Remember the Quintessons from The Transformers: The Movie? (Of course you do. They were amazing.) Now imagine taking a giant Quintesson and skinning it—alive. Now imagine that after you peeled back its metal plates, you found not the circuitry you expected, but instead shrieking organic skulls and tissue? With extra faces trying to pull away from its body in terror? Scared and grossed out yet? Now make that thing a former servant of the goddess of death, only it rebelled to torment the souls of the living with fear instead. And have it hang out on the Ethereal Plane and make it really adapt at abducting victims.
Starting to get the picture?
Oh, and make it CR 20.
That’s right…kimenhuls are the pit fiends of fear.
And we’re talking serious fear. Check out the Eternal Fear (Su) ability. Once a character has proved susceptible to a kimenhul’s eternal fear, it can telepathically communicate with that creature once per day as long as they are anywhere on the same plane. Worse yet, after the initial encounter, subsequent stressful situations can retrigger the fear, leaving the character shaken—even after the kimenhul is dead! Said stressful conversations include any and all combat…not something a professional adventurer wants to hear. (Oh, you want to cure it? Better have a wish or miracle handy.)
If that sounds like a horrific fantasy version of PTSD or anxiety…well, that’s because it is. And I’m not just hypothesizing that—I checked in with Adam Daigle (@thedaigle), creator of the sahkils (along with @wesschneider and John Compton), and he’s the one who pointed that out. Other sahkils embody specific fears; the kimenhul is, if not fear itself, certainly the next best thing—the persistence of fear, the fear you live with day after day, the anxiety attack that might be triggered at any moment. Kimenhuls are the fear that simply won’t let go. Worse yet, they particularly focus on hunting society’s strong and the powerful, humbling and incapacitating the very cream of the crop of humanity…including high-level adventurers.
I doubt most campaigns will have kimenhuls as the Big Bad. The two scenarios that spring to mind are: 1) campaigns very closely tied to the politics of the afterlife, where the rebel sahkils are one of the main threats to orderly march of souls, and 2) a campaign where fighting and defeating your fears is the main theme. (That could actually be pretty cathartic actually.)
In most campaigns, though, a kimenhul is probably the penultimate threat, the spoiler that must be defeated before the Ultimate Big Bad can be brought down—a very nice story-beat. Otherwise, the PCs risk being incapacitated or undermined just when they need to be at their best—another great story option. And here’s a GM pro tip: If PCs do face their fears and defeat the kimenhul, giving out, say, a morale bonus or ability score boost instead of treasure might be a great way to both reward the PCs and symbolize the renewed vigor with which they can now face their foes…
A ruler who was once an adventuring party’s patron has grown secretive and remote. He has also grown terrified of mirrors, stained glass, and snails. After some investigation—possibly even a red herring involving vampires—adventurers discover that a mirror in the king’s throne room leads to the Ethereal Plane. There sits a mirror version of the king’s palace staffed by sahkils, enslaved members of the snail-like psychopomp race known as shokis, and rakshasas—all ruled over by a horrifying sahkil high justice who has his hooks deep in the mortal king’s psyche.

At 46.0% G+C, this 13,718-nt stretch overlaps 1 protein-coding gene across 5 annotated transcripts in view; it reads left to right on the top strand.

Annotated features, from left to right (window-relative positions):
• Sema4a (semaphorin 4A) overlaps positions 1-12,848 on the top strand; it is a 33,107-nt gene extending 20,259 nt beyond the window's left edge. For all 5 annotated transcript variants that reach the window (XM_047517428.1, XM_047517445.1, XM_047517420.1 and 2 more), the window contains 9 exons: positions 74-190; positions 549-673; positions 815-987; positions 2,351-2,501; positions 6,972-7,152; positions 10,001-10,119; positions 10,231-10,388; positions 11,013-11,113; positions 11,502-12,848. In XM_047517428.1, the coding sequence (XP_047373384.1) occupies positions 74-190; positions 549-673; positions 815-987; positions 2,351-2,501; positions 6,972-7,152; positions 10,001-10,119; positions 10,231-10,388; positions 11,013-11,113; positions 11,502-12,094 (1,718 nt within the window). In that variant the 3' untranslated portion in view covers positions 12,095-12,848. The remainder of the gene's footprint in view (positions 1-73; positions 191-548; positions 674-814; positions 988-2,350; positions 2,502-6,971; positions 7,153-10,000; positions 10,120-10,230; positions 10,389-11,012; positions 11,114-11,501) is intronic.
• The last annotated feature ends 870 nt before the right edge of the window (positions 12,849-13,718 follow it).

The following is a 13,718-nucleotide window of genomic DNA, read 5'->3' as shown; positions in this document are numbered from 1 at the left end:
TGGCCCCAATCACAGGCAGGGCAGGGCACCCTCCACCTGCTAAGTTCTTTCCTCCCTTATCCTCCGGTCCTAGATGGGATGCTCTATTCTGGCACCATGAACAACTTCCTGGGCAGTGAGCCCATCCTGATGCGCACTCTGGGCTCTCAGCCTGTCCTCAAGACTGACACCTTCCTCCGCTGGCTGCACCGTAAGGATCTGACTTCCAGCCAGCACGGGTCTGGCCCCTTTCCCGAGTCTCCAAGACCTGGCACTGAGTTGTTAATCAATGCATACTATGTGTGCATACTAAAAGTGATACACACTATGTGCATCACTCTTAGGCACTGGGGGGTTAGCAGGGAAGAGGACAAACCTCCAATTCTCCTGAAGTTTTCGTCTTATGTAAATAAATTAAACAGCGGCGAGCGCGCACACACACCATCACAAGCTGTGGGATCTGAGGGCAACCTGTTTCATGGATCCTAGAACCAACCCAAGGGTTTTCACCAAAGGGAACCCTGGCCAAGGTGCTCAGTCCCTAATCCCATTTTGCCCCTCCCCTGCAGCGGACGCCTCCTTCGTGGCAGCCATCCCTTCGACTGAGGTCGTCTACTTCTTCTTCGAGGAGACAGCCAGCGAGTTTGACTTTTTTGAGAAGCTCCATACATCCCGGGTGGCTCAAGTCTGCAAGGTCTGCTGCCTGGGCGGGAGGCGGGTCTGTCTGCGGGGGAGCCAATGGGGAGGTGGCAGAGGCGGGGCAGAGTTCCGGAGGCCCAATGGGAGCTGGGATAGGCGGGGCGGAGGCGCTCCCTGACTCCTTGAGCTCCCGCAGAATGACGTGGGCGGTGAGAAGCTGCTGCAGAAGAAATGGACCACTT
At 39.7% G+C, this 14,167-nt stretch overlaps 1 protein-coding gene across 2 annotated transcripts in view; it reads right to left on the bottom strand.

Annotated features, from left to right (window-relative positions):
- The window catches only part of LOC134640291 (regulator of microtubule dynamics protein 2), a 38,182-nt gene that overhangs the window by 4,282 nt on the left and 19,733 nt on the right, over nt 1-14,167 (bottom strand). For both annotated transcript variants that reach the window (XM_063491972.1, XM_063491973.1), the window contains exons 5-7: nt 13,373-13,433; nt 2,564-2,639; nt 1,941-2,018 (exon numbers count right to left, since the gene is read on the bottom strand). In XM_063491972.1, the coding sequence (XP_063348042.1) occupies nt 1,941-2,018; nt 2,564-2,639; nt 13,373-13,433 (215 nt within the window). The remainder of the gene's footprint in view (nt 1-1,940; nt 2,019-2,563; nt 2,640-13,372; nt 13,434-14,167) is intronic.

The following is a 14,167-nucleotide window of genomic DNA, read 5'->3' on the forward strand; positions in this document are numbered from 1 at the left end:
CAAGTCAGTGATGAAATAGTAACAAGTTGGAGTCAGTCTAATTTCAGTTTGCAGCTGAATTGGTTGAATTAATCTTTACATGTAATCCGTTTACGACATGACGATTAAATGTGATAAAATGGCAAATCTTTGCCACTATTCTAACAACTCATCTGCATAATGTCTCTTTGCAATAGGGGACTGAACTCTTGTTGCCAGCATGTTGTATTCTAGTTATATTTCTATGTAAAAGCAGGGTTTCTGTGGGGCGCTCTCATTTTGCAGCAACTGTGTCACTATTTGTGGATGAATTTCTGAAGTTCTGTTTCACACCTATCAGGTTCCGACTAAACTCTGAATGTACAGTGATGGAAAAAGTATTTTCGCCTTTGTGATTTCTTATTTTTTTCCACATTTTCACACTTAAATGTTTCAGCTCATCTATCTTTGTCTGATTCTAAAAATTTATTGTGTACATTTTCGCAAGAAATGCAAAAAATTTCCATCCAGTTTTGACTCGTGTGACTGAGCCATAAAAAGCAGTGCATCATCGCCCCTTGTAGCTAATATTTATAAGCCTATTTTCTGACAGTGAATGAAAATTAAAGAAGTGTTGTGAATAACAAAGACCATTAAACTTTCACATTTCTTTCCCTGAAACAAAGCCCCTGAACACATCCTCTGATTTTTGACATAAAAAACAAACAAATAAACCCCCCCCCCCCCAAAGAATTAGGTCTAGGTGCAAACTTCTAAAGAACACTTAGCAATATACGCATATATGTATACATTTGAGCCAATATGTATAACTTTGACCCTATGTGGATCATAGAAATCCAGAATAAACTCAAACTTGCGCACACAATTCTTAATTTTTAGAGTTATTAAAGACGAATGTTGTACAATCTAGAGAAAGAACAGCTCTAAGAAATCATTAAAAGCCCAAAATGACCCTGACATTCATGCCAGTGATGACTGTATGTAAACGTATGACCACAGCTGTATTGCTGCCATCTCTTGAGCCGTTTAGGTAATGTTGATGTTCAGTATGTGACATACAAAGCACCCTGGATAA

A half-fiend cetus of mythic proportions and abilities terrorizes a city. The citizens expect their god-hero Tynin to drive off the beast, as he has done once a decade as far back as anyone can remember. But in the past ten years, age has begun to catch up to the nearly divine god-hero—and with it, fear of mortality, failure, ridicule, and countless other pitfalls. This growing anxiety has been helped along in no small part thanks to a run-in Tynin had with a kimenhul. With Tynin dragging his feet, it looks like some out-of-town adventurers may have to face the sea monster…but their initiative may not sit well with the hero-worshipping citizens, the well-heeled clerical bureaucracy built up around god-hero worship, or Tynin himself, who cannot afford to look weak on so large a stage.
Adventures have declared war on the night hags, busting up their markets in Faerie and the Dream Shore and harassing the soul trade in the Ether. Their efforts hit a snag when the hags suddenly abandon the pursuit of souls for the harvesting of liquid fear, taking them into territories like the Deep Dream and the Gray Lands that are much more dangerous for the adventurers to pursue. A kimenhul with aspirations of ascending to tormentor status has declared dominion over the night hags and is pulling their strings.
—Pathfinder Bestiary 5 214–215
I had such an abysmal posting rate last week I thought I better give you all some weekend love.
One last note from @thedaigle:
For another behind the scenes tidbit, the word sahkil is from a Yucatec Maya dialect and it means fear.
The more you know!
Oh snap, it’s Tuesday’s show! Nothing special to report, although I did get a Tiny Tim request that will put a smile on y’all’s faces. (But you definitely want to tune in this coming Tuesday…for reasons.)
Stream/download it here till tomorrow (Monday), 02/27/17, at midnight. Bros, don’t panic as the breastfeeding PSA comes up.
(Also, special apology to my Blogger readers, who never got linked to last week’s show because I wasn’t able to post an entry. Message me if you feel left out and I’ll find a way to get a copy to you.)